Garcia is up there with the best links golfers of his generation and, at 40/1, I can't help but feel his chances here have been underestimated. He's quoted at the same odds as Robert MacIntyre, who didn't touch a club at all in December owing to an ongoing hand injury which a specialist told him absolutely needed rest. For my money, Garcia is alongside Pieters in being one of the biggest threats to those priced between 10 and 20/1 and should be backed accordingly.
Next on the list is MARTIN KAYMER, a three-time course winner who could just rekindle those glory days now Craig Connelly is back on the bag.
Kaymer has been immensely frustrating since spurning a 10-shot lead here in 2015, and for many patience wears thin. Gladly, the two-time major champion is prepared to wait for good things to happen, and said here last year that rather than set goals for 2019, he was working on a two-year timescale with a return to the Ryder Cup at the forefront of his mind along with the Tokyo Olympics.
At present he's on course to represent Germany in Japan, but the Ryder Cup requires much more and I remain of the belief that a player of his undoubted class is more than capable of doing what he needs to do. Rewind to last year, and Graeme McDowell - another former US Open winner - started out with a clear goal in mind, to make the Open Championship. He did it, and that speaks to the value of having something beyond the scorecard in your hand to focus on.
Kaymer ended his 2019 at the Nedbank Challenge, where he was let down badly by the putter in 21st place. A few weeks earlier, he did everything well for fifth in France, an event he's won before, and if he can bring similar play to Abu Dhabi - the course he calls his favourite - then a big run at the title is expected.
As well as winning this three times in four years, during which he also finished second, Kaymer has been third, fourth and sixth, and in 12 starts since an inauspicious debut he's missed one cut. All his other visits have been solid - 31st place or better - and last year he ranked second for greens hit to again underline just how comfortable he is around here.
"Some golf courses, you need to work to shoot four- or five-under," he said in 2017. "The golf course for me doesn't feel like I need to do a lot of special things in order to play well."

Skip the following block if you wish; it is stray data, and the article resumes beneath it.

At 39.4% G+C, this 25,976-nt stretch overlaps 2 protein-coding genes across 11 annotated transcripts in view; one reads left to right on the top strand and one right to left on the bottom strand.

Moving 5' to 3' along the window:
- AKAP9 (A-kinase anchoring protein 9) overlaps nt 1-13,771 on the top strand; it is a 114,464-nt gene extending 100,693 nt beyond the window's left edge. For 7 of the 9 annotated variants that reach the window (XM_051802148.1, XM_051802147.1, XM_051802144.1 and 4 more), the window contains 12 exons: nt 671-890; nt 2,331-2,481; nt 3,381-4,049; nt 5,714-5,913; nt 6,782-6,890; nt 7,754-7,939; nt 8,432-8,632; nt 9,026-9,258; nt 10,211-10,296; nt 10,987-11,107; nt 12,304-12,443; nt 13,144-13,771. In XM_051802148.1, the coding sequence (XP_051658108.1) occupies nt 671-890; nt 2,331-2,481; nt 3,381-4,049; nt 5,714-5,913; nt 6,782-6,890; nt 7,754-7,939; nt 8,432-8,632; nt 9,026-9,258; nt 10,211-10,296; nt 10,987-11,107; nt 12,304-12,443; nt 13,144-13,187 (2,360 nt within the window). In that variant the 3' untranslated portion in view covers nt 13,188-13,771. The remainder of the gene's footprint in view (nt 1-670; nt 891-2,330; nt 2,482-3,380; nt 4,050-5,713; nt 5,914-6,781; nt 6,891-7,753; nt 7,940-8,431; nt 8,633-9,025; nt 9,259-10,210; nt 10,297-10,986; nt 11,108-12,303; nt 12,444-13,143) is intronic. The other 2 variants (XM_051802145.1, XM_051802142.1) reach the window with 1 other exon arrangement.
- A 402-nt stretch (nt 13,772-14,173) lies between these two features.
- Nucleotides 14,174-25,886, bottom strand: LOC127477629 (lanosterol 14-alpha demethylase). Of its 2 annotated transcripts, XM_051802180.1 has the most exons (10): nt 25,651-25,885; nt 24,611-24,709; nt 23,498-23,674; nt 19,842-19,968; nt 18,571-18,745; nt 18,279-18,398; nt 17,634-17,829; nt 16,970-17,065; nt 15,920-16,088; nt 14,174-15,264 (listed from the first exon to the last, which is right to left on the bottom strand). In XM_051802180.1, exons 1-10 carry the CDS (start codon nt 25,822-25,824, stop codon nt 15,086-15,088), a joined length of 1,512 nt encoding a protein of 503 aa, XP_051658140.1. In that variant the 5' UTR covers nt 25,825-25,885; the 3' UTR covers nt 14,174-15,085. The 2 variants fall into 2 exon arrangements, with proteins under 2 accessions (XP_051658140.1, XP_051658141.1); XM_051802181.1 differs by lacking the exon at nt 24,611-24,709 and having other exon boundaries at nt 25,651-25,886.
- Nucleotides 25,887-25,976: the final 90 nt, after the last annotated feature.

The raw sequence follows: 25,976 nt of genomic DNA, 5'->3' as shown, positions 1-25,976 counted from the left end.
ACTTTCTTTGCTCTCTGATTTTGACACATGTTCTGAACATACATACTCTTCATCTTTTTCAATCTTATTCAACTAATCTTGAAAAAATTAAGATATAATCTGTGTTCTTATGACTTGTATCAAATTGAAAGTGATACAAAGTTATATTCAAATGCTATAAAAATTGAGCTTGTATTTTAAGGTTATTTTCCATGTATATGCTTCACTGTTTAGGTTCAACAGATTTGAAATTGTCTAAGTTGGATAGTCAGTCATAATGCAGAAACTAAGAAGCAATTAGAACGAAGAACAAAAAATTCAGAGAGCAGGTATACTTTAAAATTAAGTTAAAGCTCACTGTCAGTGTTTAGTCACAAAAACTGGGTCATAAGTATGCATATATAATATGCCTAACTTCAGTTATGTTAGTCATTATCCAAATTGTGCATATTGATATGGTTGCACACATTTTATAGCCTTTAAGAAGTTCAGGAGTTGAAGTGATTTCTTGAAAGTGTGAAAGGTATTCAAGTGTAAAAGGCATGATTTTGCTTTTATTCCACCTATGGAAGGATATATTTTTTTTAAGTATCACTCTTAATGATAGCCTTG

Remember, that collapse which handed the title to Stal was made remarkable by the play which preceded it. Kaymer had reached 23-under through 58 holes, making birdie at 25 of them, in an exhibition of front-running brilliance just like that of the previous summer's US Open. No doubt, what followed left deep wounds, but so much of what he did last year suggests they are finally healing and I don't think there's much if any doubt that he will be winning again.
All the form is in the book - hence the 70/1 opening show being gobbled up - but it's those motivating factors and the return of the caddie with whom he reached the top of the sport which really pique my interest. Kaymer goes in at 50/1, considered fully capable of laying some ghosts to rest on Sunday.
Going back to some of those more surprising wins, and it's notable that Stal, Rock and Donaldson had all shaken off the rust - especially Rock, who managed to squeeze in two starts in South Africa before fending off Tiger Woods and co here in 2012. Stal had just been fifth in the SA Open, and Donaldson had also played well there.
It's definitely to their advantage that Lowry, Oosthuizen and Branden Grace both played and contended last week, and there's a chance that someone like Tapio Pulkkanen pops up in the frame having played in the SA Open, too. The big-hitting Finn has the tools for this test and will catch many an eye in the first-round leader market, where Grant Forrest and Richard Bland should also be considered.
I'll stick to something a little more sensible from the also-rans at Randpark, with THOMAS DETRY capable of joining his World Cup team-mate Pieters in launching a bid for what would be his first European Tour title.